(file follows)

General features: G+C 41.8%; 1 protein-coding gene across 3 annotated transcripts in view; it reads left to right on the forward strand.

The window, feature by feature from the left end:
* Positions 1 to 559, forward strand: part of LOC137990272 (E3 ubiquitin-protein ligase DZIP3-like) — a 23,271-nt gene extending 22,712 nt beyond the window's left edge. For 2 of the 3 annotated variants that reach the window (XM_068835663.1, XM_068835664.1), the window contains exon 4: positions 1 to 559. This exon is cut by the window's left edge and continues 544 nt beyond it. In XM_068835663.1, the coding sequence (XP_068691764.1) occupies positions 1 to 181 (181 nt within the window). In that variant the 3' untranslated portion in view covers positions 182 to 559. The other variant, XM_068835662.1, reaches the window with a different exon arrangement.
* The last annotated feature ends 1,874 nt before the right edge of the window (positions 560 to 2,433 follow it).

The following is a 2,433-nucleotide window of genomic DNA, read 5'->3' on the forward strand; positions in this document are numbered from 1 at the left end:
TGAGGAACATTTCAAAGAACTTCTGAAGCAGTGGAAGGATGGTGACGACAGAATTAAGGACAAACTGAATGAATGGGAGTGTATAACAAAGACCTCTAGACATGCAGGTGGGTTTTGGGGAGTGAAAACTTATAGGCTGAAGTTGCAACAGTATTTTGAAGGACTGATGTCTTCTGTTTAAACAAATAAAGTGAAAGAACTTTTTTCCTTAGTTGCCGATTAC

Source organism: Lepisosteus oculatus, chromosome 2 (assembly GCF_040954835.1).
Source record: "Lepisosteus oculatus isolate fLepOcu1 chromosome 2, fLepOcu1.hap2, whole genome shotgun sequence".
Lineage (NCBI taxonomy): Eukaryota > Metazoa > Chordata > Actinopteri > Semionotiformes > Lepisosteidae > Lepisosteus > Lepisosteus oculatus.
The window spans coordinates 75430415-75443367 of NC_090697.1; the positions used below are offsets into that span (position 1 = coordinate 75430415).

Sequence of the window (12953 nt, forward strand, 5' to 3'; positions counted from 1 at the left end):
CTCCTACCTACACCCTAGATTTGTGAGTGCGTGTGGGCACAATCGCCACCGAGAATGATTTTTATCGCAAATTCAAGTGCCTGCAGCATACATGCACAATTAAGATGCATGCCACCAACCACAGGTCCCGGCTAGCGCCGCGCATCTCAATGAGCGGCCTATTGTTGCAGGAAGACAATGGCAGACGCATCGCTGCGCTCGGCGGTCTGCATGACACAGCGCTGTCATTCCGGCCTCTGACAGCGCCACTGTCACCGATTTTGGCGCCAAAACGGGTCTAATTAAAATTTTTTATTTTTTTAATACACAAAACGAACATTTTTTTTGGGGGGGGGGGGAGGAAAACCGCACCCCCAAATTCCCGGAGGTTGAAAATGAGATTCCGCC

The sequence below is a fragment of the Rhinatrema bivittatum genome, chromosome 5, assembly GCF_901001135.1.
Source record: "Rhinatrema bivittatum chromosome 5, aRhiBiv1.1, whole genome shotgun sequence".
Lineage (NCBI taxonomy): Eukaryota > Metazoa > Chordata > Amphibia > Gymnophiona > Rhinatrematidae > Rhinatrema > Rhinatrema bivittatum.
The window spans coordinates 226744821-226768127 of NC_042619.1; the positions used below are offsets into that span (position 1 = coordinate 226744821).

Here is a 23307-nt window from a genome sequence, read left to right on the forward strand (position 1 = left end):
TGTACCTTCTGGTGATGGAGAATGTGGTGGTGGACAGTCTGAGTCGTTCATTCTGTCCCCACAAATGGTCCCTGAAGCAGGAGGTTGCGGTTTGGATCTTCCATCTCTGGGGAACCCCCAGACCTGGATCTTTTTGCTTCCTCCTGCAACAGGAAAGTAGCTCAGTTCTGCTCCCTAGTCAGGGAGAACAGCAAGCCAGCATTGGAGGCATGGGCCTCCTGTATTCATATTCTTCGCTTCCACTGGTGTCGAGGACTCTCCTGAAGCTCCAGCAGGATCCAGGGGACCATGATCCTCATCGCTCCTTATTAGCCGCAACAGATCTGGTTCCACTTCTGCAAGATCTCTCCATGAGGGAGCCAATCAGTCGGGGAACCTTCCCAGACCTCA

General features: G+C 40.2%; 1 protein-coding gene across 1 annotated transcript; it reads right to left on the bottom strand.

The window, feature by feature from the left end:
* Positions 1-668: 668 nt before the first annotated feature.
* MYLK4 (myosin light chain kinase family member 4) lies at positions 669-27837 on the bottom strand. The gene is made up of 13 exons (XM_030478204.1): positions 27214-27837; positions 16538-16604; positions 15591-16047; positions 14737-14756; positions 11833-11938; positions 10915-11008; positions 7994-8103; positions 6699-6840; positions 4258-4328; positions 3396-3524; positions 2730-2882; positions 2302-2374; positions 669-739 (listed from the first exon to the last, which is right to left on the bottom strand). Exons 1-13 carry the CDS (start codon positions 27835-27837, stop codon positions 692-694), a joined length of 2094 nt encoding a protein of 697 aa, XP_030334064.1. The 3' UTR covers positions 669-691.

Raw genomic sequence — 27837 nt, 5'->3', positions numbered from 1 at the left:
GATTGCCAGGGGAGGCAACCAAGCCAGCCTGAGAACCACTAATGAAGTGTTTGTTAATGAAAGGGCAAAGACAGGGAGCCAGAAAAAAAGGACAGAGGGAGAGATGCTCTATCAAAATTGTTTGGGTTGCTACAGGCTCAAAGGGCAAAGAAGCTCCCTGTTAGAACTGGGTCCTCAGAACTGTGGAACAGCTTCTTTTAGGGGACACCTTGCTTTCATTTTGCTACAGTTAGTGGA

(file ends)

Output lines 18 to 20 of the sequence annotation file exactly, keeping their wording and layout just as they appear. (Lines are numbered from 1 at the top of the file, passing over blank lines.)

TGTACCTTCTGGTGATGGAGAATGTGGTGGTGGACAGTCTGAGTCGTTCATTCTGTCCCCACAAATGGTCCCTGAAGCAGGAGGTTGCGGTTTGGATCTTCCATCTCTGGGGAACCCCCAGACCTGGATCTTTTTGCTTCCTCCTGCAACAGGAAAGTAGCTCAGTTCTGCTCCCTAGTCAGGGAGAACAGCAAGCCAGCATTGGAGGCATGGGCCTCCTGTATTCATATTCTTCGCTTCCACTGGTGTCGAGGACTCTCCTGAAGCTCCAGCAGGATCCAGGGGACCATGATCCTCATCGCTCCTTATTAGCCGCAACAGATCTGGTTCCACTTCTGCAAGATCTCTCCATGAGGGAGCCAATCAGTCGGGGAACCTTCCCAGACCTCA

General features: G+C 40.2%; 1 protein-coding gene across 1 annotated transcript; it reads right to left on the bottom strand.

The window, feature by feature from the left end: